12) Use electric handpieces and the thickest non splatter prophy paste available or make our paste thicker AND use high speed suction with a FUNNEL attachment to eliminate splatter when doing a prophy. {COMMENT: This needs to be tested (which I have not done) to see if high torque electric handpieces will decrease splatter and that the handpiece and prophy angle can be autoclaved.}

13) Consider using silver diamine fluoride (SDF) on floss BEFORE regular fluoride to help prevent interproximal carries. First test for staining between two most posterior teeth. {Since we are trying to minimize aerosolization, if interproximal caries can be prevented or incipient caries remineralized, aerosolization from high speed rotary instrumentation can be prevented, minimized, or postponed.}

14) Remove all hard build up with appropriate scalers. Order new curettes and sharpen half of the scalers monthly (or more or less often as required) followed by the other half after 1 st half returned. Work out a volume discount with sharpening company. Less wear and tear on hygienists’ wrists if curettes are sharp and better, quicker scaling and root planning. Clean ortho wires with ortho brush and coarse prophy paste. When necessary, ask orthodontist to remove arch wire for better access for cleaning.

15) To decrease time in the chair and office and therefore decrease chances of exposure to any virus load in the office (a) switch to digital x-rays if have not done so and (b) Hire assistants for the hygienists who will do an especially detailed cleanup between patients allowing office to turn over chairs more expeditiously, insure a thorough cleanup, and decrease patients’ potential exposure time in the office.

16) Instead of high speed and water spray, use low speed electric handpiece dry (with high torque) and a NEW 556 cross cut fissure burr to “prep” the teeth for sealants. After prep, use pumice and a sharp explorer to clean out the grooves of the molars. {I have not tried this technique-- needs to be tested first before adopted. If not going to explore pits and fissures with a fissurotomy burr to rule out occlusal caries, need to secure optimal BW x-rays to try to rule out occlusal caries.}

17) If you feel that using a high-speed handpiece is safe for the dental team, but wish to limit aerosolization in your office, you might want to consider the following approach. (a) Try to postpone restoring enamel caries in appropriate patients; (b) use SDF when indicated, and (c) consider doing operative on the last 2 patients of the day at opposite ends of the office and creating a non-porous floor to ceiling barrier between the ends of the office with a secure door or sliding door. When the patient leaves, use exhaust fan to exhaust air out of the office. Patients need to wear goggles and some type of disposable drape and chair needs to be covered with plastic as well as head rest, x-ray switch, chair switch, etc. Ideally patient should be on oxygen to minimize viral load from nasopharynx and RD used as described in (9) above. Patient should be wearing mask into the treatment area and after rubber dam removed. Recommend nitrous oxide and oxygen if patient has problem with RD and /or nasal hood. Otherwise, just oxygen to decrease viral load form nasopharynx.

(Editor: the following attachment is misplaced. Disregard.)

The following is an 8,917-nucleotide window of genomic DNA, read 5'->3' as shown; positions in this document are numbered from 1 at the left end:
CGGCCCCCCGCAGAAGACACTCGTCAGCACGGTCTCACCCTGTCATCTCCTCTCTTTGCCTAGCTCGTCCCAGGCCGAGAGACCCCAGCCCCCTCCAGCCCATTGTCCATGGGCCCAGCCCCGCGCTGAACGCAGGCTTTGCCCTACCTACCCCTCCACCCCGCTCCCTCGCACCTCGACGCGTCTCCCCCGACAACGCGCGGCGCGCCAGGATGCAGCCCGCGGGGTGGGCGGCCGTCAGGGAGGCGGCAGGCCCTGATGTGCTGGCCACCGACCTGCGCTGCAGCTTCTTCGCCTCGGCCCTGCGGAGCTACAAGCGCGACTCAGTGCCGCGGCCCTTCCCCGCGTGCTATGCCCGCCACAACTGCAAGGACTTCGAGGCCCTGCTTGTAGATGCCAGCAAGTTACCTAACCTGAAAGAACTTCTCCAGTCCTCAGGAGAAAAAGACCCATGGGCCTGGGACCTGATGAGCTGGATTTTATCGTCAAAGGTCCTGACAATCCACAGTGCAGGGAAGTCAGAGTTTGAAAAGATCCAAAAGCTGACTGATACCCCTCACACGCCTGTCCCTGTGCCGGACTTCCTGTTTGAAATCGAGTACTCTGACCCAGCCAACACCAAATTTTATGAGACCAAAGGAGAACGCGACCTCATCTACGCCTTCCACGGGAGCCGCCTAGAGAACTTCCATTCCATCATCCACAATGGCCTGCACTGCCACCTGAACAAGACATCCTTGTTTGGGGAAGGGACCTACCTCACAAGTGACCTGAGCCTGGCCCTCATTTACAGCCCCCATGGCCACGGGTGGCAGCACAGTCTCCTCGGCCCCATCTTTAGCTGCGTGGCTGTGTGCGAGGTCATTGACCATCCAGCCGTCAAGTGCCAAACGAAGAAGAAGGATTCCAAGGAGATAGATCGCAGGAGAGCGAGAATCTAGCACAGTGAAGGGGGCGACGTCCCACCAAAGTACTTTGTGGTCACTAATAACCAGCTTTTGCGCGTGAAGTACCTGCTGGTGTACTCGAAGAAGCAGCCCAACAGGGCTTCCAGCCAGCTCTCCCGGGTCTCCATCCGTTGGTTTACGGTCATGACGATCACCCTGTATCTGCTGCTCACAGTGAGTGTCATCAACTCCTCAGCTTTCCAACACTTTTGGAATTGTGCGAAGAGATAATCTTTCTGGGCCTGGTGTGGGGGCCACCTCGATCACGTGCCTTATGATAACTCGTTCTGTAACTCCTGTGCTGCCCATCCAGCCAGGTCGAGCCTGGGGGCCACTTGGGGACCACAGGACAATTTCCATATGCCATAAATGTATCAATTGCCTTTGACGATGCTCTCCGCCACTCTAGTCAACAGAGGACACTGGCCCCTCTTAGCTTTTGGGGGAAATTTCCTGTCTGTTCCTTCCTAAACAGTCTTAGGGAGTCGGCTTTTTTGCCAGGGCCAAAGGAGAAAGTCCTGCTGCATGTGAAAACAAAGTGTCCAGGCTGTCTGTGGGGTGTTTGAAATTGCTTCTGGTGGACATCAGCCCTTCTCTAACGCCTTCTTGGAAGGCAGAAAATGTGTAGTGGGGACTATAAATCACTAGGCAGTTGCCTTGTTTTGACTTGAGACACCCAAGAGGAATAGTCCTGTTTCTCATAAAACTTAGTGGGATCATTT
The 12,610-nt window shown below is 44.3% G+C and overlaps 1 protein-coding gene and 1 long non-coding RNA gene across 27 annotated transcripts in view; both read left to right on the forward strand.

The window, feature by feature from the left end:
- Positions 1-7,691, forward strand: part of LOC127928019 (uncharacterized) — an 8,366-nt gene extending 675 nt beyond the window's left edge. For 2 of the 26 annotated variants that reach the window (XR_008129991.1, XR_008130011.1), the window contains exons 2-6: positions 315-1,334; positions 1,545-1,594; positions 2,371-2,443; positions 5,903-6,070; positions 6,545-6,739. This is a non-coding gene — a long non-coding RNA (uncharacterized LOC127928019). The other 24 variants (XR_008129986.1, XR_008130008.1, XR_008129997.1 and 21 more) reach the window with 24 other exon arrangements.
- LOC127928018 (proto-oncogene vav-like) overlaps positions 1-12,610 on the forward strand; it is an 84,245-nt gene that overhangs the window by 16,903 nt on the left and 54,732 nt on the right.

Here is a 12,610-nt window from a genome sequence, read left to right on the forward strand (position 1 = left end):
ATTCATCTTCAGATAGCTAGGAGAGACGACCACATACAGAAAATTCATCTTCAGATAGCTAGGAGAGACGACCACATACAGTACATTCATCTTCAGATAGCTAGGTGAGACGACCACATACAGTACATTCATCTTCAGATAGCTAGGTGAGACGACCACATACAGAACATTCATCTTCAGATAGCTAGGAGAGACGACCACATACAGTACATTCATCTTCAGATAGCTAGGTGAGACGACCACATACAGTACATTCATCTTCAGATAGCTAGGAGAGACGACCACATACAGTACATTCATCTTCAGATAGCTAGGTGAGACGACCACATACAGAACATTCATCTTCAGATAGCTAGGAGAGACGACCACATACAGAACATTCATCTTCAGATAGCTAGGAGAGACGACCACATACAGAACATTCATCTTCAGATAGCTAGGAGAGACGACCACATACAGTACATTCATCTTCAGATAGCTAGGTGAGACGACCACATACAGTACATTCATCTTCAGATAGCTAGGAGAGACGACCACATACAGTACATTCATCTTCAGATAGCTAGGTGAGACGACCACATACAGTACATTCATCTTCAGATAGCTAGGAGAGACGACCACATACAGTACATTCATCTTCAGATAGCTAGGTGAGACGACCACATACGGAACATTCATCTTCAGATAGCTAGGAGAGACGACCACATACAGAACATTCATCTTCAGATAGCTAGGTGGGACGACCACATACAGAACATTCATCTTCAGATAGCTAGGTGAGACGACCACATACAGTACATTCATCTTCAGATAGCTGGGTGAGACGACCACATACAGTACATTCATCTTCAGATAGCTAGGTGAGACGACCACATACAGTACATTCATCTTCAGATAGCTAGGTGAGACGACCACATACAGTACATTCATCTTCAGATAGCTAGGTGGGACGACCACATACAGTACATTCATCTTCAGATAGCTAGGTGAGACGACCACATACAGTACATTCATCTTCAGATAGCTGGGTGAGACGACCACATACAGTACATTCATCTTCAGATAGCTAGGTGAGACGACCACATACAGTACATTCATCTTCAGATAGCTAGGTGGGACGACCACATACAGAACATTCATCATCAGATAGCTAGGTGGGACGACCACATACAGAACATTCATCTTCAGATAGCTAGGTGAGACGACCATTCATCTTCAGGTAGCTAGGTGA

18) Settle all financial issues, insurance, scheduling, etc.  before the procedure, preferably over the phone as much as possible so patient may exit office ASAP after procedure completed, preferably through a dedicated exit. Then “deep clean” operatories, including mopping the floor with appropriate germicide since virus laden droplets will fall to the floor and other hard surfaces due to gravity. {Although no scientific data on efficiency of UV light in killing C-19, many practices are using them for overnight sanitizing (at least 1 hour}. There are portable units with timers which can be used overnight. Size of unit and exposure time would have to be determined according to manufacturer’s recommendations. Deep clean and mop floor before first patient in morning}.

19) Some practitioners are “resting” treatment rooms for 1 hour before the next patient is seated after a procedure that required aerosolization. The idea is to thoroughly clean the room, seal the room, ventilate the room, and return in one hour and repeat the cleaning, since potentially virus laden particulate matter and droplets should drop onto the floor and other hard surfaces due to gravity. This would also be the rationale for mobbing the floor with an appropriate disinfectant and wearing booties. {No studies available to substantiate this approach, but in theory sounds like a good idea and should do no harm as long as proper PPE is worn by person doing the cleaning and proper ventilation during this “deep cleaning” is provided}

Before making decisions about the scope of your practice, I would recommend reading the final attachment written by Professor Erin Bromage ( https://www.erinbromage.com/post/the-risks-know-them-avoid-them ), a comparative immunologist who provides an excellent overview of what we know about COVID-19.